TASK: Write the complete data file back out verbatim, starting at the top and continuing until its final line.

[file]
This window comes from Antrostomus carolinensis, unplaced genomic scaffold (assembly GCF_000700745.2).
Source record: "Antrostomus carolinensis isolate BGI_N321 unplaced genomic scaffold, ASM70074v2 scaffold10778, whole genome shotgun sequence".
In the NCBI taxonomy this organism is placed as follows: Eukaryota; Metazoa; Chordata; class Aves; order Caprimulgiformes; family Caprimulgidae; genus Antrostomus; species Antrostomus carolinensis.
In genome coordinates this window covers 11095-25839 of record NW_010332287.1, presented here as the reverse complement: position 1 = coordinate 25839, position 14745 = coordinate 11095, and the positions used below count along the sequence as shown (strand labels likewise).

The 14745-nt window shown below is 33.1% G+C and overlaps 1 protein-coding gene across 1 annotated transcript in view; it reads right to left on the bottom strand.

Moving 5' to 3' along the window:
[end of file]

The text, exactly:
This window comes from Antrostomus carolinensis, unplaced genomic scaffold (assembly GCF_000700745.2).
Source record: "Antrostomus carolinensis isolate BGI_N321 unplaced genomic scaffold, ASM70074v2 scaffold10778, whole genome shotgun sequence".
In the NCBI taxonomy this organism is placed as follows: Eukaryota; Metazoa; Chordata; class Aves; order Caprimulgiformes; family Caprimulgidae; genus Antrostomus; species Antrostomus carolinensis.
In genome coordinates this window covers 11095-25839 of record NW_010332287.1, presented here as the reverse complement: position 1 = coordinate 25839, position 14745 = coordinate 11095, and the positions used below count along the sequence as shown (strand labels likewise).

The 14745-nt window shown below is 33.1% G+C and overlaps 1 protein-coding gene across 1 annotated transcript in view; it reads right to left on the bottom strand.

Moving 5' to 3' along the window: